The Humanist Manifestos I, II asserts: “Ethics is automous and situational, needing no theological or ideological sanction” (17). This means that man is subject to no higher moral law than what he himself determines. Were that the case, there could never be a “situation” during which one could do wrong! That is precisely the position argued by atheist Jean Paul Sartre. He contended that whatever one choses to do is right; value is attached to the choice itself so that “...we can never choose evil” (279).

    By way of vivid contrast, the Bible teaches that human conduct is the result of the exercise of man’s free will, and that bad choices, i.e., a violation of the law of God, as made known in the objective revelation of sacred scripture, have resulted in the numerous problems that afflict the human race today. “God made man upright; but they have sought out many devices” (Eccl. 7:29).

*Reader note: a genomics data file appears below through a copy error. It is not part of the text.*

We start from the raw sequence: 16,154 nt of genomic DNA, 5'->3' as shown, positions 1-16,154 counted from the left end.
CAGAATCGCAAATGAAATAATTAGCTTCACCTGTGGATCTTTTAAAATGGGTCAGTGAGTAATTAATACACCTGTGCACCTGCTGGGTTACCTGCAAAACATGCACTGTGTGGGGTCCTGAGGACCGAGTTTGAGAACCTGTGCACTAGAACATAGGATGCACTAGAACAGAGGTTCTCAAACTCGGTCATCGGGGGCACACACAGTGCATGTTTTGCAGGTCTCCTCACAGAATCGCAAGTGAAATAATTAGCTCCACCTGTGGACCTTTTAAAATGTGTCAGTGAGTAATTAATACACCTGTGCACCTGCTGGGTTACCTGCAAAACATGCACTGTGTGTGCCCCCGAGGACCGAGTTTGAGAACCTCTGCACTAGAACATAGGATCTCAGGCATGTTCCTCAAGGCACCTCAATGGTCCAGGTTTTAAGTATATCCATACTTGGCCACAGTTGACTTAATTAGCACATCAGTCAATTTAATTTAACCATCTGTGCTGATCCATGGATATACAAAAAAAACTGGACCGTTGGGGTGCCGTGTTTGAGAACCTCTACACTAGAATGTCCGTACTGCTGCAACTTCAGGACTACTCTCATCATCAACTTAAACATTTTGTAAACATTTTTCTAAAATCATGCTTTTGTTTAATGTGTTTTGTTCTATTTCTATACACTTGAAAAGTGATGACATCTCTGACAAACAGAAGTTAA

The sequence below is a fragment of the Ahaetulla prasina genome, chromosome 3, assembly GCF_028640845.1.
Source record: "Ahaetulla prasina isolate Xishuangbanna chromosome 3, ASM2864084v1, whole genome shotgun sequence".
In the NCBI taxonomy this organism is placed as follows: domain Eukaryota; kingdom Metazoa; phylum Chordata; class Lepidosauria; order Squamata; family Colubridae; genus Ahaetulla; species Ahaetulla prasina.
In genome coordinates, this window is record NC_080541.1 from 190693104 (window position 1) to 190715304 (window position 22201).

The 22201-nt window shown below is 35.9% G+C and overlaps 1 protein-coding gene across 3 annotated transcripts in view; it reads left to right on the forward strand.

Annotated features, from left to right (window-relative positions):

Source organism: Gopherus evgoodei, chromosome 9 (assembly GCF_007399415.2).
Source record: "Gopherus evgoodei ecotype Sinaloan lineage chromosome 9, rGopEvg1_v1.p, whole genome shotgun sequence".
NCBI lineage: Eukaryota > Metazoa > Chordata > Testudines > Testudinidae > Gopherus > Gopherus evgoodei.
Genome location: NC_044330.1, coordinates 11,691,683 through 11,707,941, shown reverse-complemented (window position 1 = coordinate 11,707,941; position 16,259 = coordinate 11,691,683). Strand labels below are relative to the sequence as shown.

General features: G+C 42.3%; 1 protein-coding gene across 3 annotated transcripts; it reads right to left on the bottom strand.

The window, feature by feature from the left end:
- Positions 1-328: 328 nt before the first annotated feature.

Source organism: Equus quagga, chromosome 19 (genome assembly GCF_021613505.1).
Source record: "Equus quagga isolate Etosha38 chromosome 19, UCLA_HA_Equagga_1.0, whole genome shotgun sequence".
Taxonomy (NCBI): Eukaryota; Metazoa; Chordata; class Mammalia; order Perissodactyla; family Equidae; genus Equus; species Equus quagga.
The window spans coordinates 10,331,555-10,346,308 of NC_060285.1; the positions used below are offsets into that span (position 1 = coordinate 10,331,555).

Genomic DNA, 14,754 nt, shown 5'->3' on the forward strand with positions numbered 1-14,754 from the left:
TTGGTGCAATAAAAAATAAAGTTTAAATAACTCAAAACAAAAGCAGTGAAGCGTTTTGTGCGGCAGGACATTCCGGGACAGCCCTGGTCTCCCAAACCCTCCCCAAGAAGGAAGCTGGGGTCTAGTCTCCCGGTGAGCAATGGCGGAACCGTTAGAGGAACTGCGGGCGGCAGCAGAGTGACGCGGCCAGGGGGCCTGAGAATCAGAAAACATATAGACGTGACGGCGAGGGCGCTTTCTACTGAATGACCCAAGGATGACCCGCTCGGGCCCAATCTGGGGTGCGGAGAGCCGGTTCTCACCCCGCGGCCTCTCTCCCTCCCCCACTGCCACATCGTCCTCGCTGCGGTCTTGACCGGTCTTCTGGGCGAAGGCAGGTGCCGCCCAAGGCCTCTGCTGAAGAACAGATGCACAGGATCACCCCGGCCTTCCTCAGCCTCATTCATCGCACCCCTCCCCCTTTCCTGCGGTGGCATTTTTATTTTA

3. Traditional psychology contends that man’s religious inclination (which, incidentally, is universal) is merely the result of an ignorant personification of the inexplicable forces of nature, endowing them with the “father” symbolism. But, the Bible teaches that there is a real Heavenly Father (Mt. 6:9), who genuinely cares for the human family, and who desires to rescue it from the consequences of its rebellion (Jn. 3:16).
  4. Modern psychology declares that since man is an evolved animal, the key to understanding his personality is to be discovered in studying animal behavior. In opposition, the Bible affirms that mankind is separate entirely from the animal kingdom, and only humans possess personhood.
  5. Secular psychology suggests there is no objective source of information to define the nature of human difficulties, and to address the remedy for these problems. The answers to mental ills, it is said, lie within the person. But, the Bible contends the way of man is not within himself; it is not in man to direct his own steps (Jer. 10:23).

    Moreover, the objective source of remedy is the divine revelation of scripture (1 Cor. 2:6ff), amply documented by a wide variety of evidences. These inspired documents are able to satisfy completely every genuine need of the human mind (2 Tim. 3:16-17).